When the French, Spanish, and English settlers began arriving in South Carolina over 450 years ago, there were around two dozen groups or “tribes” of indigenous peoples, or Native Americans, residing in the Lowcountry.
The Ashepoo, Bohicket, Combahee, Edisto, Kiawah, Sewee, St. Helena, Wando, among others lived and thrived here and their names live on today as majestic rivers, sea islands, towns, and entities.
Currently, a number of tribes are officially recognized. The Catawba Indian Nation, the Beaver Creek Indians, the Edisto Natchez-Kusso Tribe of South Carolina, the Pee Dee Indian Nation of Upper South Carolina, the Pee Dee Indian Tribe, the Piedmont American Indian Association, the Santee Indian Organization, the Sumter Tribe of Cheraw Indians, the Waccamaw Indian People, and the Wassamasaw Tribe of Varnertown Indians.
Many of the leaders of South Carolina’s tribes are here with us tonight. Please stand and be recognized.
By the time the English established the permanent settlement of Charles Towne on the banks of the Ashley River in 1670, a global network for trading and selling West Africans into slavery was well established by European nations, sending enslaved people to Brazil, the West Indies, and the American colonies.
Between 1700 and 1775, forty percent of enslaved West Africans entering the colonies did so through Gadsden’s Warf in Charleston, which today is the location of the new International African American Museum.
They came from the Winward Coast, the Ivory Coast, and the Gold Coast areas of Western Africa, known today as Senegal, Sierra Leone, the Republic of Congo, and Ghana. The importation of enslaved persons was criminalized in the United States in 1808.
Descendants of these people are proudly represented today by the Gullah Geechee Nation, some living on the sea island properties owned by their ancestors. The Penn Center, on St. Helena Island, with its national landmark designation, serves as the cultural “capitol” and historical repository for the preservation of our Gullah heritage.
Queen Quet Marquetta L. Goodwine, Chieftess of the Gullah Geechee Nation, is with us tonight. Please stand and be recognized.
It is believed that the first European Jewish settlers arrived in Charleston around 1700 to take advantage of the civil and religious liberty afforded in the colony of South Carolina. The congregation Kahal Kadosh Beth Elohim has the oldest synagogue in continuous use in North America and is known as the cornerstone of American Reform Judaism. By 1800, South Carolina had the largest Jewish population of any state in the United States.
More battles and skirmishes were fought during the Revolutionary War in South Carolina than in any other state. The victory at Cowpens over the British Army turned the tide of the American Revolution and secured life, liberty, and the pursuit of happiness for a new nation. And the term “Sandlapper” was born as a colloquial nickname bestowed upon South Carolinians by retreating British troops. Efforts are underway now to preserve the stories and places of these historic events.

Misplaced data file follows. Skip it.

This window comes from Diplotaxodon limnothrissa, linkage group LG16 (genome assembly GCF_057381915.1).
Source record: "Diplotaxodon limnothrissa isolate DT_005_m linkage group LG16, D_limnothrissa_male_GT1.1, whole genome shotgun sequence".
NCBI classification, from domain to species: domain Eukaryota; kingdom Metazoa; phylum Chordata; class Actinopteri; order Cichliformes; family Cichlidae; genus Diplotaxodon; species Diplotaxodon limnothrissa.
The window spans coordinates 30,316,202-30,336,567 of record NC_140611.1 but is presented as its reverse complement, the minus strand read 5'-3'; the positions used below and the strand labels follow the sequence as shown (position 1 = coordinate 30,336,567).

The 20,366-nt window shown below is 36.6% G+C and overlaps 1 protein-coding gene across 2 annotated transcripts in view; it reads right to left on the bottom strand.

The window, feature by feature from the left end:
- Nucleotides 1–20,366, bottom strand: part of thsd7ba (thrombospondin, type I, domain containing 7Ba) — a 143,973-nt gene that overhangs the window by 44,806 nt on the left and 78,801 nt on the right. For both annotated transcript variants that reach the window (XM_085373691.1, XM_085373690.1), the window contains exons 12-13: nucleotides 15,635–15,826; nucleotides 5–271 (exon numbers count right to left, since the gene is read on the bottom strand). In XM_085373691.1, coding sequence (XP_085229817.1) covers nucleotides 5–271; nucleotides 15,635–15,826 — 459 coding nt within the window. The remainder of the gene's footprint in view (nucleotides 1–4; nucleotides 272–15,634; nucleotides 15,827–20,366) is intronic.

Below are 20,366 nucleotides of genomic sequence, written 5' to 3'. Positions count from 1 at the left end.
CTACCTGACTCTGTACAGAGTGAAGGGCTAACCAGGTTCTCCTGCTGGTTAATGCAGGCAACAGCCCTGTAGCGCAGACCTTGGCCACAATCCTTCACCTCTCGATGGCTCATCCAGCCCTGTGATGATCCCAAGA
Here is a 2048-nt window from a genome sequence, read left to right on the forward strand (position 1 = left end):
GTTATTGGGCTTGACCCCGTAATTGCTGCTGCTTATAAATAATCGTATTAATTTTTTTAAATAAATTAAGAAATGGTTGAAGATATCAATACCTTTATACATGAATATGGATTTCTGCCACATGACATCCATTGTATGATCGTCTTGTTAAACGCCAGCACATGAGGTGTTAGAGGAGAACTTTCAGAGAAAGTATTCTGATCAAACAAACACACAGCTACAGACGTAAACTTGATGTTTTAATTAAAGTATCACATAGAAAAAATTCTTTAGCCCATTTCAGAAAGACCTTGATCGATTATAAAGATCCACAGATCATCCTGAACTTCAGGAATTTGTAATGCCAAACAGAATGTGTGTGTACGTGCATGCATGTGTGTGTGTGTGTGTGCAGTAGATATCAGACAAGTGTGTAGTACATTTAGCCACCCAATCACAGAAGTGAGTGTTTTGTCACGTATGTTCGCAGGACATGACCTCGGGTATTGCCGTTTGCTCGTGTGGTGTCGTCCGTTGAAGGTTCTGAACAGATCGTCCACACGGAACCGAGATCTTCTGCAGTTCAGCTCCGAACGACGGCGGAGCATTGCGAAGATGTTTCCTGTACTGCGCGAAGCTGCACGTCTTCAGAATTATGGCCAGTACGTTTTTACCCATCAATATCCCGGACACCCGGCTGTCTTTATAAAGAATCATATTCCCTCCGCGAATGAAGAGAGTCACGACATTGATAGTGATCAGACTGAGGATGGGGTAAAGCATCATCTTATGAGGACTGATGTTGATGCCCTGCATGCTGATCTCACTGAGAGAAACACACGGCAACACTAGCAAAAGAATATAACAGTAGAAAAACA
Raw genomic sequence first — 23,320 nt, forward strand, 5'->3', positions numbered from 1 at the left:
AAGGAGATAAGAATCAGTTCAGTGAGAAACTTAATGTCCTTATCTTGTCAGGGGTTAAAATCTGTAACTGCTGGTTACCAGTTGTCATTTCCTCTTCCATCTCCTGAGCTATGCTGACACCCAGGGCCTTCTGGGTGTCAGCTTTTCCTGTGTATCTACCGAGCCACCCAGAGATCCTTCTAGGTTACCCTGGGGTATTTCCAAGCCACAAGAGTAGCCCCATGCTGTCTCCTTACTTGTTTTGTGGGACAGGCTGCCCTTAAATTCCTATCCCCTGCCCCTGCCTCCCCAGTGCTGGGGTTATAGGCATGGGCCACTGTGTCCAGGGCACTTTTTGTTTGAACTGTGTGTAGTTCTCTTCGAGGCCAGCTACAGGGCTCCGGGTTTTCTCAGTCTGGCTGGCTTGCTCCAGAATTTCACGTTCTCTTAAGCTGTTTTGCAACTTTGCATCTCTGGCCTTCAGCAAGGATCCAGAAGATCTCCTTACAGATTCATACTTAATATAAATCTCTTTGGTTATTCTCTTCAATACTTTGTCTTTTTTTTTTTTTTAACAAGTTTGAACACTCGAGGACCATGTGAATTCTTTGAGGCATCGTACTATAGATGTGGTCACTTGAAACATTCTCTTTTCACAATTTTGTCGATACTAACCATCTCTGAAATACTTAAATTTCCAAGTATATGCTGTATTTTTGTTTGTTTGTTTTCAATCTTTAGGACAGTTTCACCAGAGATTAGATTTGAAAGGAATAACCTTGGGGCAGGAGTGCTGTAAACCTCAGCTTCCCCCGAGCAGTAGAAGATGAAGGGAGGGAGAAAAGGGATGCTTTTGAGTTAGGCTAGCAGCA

Clearly, South Carolina has an incomparable cultural and natural heritage which distinguishes our state and people from all others. We must honor, preserve and be good stewards of that which we have been given.
Economic growth and the preservation of our shared heritage are not opposing objectives which must be balanced as in a competition, one against the other. Instead, they are complementary, intertwined, and inseparable, each dependent on the other. To strengthen one is to strengthen the other.
The question today is: Will anyone recognize South Carolina in 100 years?
Will we allow our state’s culturally and environmentally significant structures, monuments, lands, islands, and waters to be lost - to over-development, mismanagement, flooding, erosion, or storm damage?
Or will we preserve and protect our history, our culture and our environment, and the public’s access to them, before they are lost forever. This is our moment to act. While we still can.
To that end, I am recommending that a total of $266 million be appropriated to the Conservation Land Bank, the Department of Natural Resources, and the Office of Resilience, for the purpose
of identifying and preserving culturally or environmentally significant properties and tracts in which public access is in jeopardy of being lost forever.
In closing, to the members of the General Assembly, I say let us continue our successful partnership, one that has been based on communication, collaboration, and cooperation.
Let us embrace civility and comity through our thoughts, our actions, and our words – and urge our people, especially the young people, to be proud of their state.
And let us set our State on a course that will provide the opportunity for prosperity, success, and happiness for generations of South Carolinians.
The best is yet to come.
May God continue to bless America, and our Great State of South Carolina.